Completing your CV can seem daunting, especially if it’s your first time.
With most recruiters skim reading a CV in less than 30 seconds, you
need to think carefully about how you order the information and its length.
The idea behind the CV is to showcase all of your achievements to your potential employers in a clear, concise way, that speaks to your strengths.
To begin with, ensure your contact detail are correct, give yourself a 2-page format to work with and include the following four sections…
Please note, the tips and views provided are those which we have found helpful here at hecom and we hope that you find them helpful too when doing your own research into how to write a CV!
Most attention is given to the first page of the CV, it’s the first chance you get to introduce
yourself to a potential employer. You need the audience to engage with your CV quickly. Therefore,
a short professional profile (of usually 4-6 lines) at the beginning helps. Make sure you say something
original and memorable about the personal qualities that define you and your skills.
Here you will:
Outline your qualities and knowledge (what is unique to you)
Highlight any experience related to the role you are applying for
This section will list any work experience you have and the skills you have acquired through this experience. Include dates and company names of:
Here you can outline the formal qualifications you have, particularly anything that directly relates to the role. Some examples include:
Exam subjects and grades
Higher education (e.g. college certificates, university degrees)
Short courses (e.g. Health and Safety?)
Mention courses you are currently studying
Knowledge of systems
Languages you speak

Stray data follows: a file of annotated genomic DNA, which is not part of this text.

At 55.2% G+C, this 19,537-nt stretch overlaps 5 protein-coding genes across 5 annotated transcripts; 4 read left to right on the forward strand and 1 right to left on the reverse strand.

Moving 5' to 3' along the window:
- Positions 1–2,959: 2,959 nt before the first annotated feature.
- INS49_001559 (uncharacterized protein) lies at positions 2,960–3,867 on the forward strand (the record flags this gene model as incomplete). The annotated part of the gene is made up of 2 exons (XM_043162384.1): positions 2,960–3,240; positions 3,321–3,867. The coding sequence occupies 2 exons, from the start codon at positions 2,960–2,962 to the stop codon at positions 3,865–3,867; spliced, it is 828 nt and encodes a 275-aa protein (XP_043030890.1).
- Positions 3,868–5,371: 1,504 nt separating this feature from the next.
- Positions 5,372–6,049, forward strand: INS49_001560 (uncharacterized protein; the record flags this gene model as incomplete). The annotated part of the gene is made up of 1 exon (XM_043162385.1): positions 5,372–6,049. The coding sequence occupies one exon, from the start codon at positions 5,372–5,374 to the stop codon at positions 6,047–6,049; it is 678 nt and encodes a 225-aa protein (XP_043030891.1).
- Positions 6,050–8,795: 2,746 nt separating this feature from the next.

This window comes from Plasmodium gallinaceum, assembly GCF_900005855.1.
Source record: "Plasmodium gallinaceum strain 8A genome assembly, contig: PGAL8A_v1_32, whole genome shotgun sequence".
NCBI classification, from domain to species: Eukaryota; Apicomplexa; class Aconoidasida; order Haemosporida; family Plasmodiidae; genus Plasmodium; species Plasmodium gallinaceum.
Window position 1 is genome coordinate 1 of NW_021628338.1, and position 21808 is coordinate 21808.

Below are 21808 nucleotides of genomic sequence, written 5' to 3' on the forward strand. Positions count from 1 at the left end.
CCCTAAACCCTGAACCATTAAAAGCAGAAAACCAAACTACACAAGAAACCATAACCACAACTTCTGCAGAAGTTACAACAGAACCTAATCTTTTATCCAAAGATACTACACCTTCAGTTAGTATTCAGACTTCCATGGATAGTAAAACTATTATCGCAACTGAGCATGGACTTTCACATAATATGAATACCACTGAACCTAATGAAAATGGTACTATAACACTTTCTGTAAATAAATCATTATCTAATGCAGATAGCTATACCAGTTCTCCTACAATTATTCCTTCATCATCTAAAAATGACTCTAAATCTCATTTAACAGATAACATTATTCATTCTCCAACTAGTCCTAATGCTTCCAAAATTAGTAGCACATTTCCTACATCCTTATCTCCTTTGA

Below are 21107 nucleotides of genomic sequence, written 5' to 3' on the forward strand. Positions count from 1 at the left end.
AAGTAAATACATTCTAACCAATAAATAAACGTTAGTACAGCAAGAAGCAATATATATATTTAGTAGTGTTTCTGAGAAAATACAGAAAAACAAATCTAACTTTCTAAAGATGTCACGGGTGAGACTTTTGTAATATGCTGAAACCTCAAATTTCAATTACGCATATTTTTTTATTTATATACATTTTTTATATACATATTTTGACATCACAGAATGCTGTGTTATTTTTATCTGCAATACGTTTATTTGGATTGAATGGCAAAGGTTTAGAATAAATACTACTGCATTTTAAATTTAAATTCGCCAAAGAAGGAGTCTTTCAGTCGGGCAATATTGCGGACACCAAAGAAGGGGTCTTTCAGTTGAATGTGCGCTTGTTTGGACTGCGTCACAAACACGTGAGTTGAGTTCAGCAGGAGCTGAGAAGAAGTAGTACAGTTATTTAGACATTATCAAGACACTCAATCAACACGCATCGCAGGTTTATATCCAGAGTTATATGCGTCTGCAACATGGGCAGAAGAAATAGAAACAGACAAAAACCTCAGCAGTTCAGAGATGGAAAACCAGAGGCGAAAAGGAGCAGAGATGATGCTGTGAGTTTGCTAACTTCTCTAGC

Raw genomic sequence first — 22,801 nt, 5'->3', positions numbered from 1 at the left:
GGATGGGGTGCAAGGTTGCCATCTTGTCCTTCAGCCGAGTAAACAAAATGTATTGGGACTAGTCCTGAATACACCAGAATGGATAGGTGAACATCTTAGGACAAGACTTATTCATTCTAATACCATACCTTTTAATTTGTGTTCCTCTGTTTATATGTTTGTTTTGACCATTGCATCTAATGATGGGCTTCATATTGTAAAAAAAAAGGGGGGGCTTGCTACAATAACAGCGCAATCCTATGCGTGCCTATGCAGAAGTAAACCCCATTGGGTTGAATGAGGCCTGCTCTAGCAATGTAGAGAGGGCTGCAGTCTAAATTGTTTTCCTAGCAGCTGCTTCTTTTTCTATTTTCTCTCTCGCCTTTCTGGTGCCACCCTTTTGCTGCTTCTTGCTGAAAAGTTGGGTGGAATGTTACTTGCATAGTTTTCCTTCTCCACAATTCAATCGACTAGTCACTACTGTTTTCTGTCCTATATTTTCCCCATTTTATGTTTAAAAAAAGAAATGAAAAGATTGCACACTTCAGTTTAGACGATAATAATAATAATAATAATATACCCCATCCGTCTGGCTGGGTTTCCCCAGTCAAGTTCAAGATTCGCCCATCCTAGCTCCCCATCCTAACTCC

The final section will be references, which are an important way for employers to verify your work. You will be asked to provide names and contact details of (usually two) referees. They could be:
Manager/team leader from previous workplace
Mentors, sports coaches, youth leaders
If you are still at school, a teacher or head of year can be asked
If you are self-employed, a customer or independent contractor would be best
Be aware of the aim of your audience
Show your strong points and good aspects
Focus on how you meet the requirements of the recruiter and the skills they are looking for
Use correct keywords outlined in the Job description
Write your CV in point form and keep the sentences short
Write your CV in the order of importance of the information
Don’t write things that are obvious
Don’t repeat information
Don’t use a photo (unless specifically asked)
Don’t send without checking for typos and errors
Use black text, in a reasonable font (e.g. Arial or Times New Roman)
Make it no more than two pages long
Use a simple layout, with paragraphs, headings and bullet points
Some employers will request a cover letter, this should be written on a separate page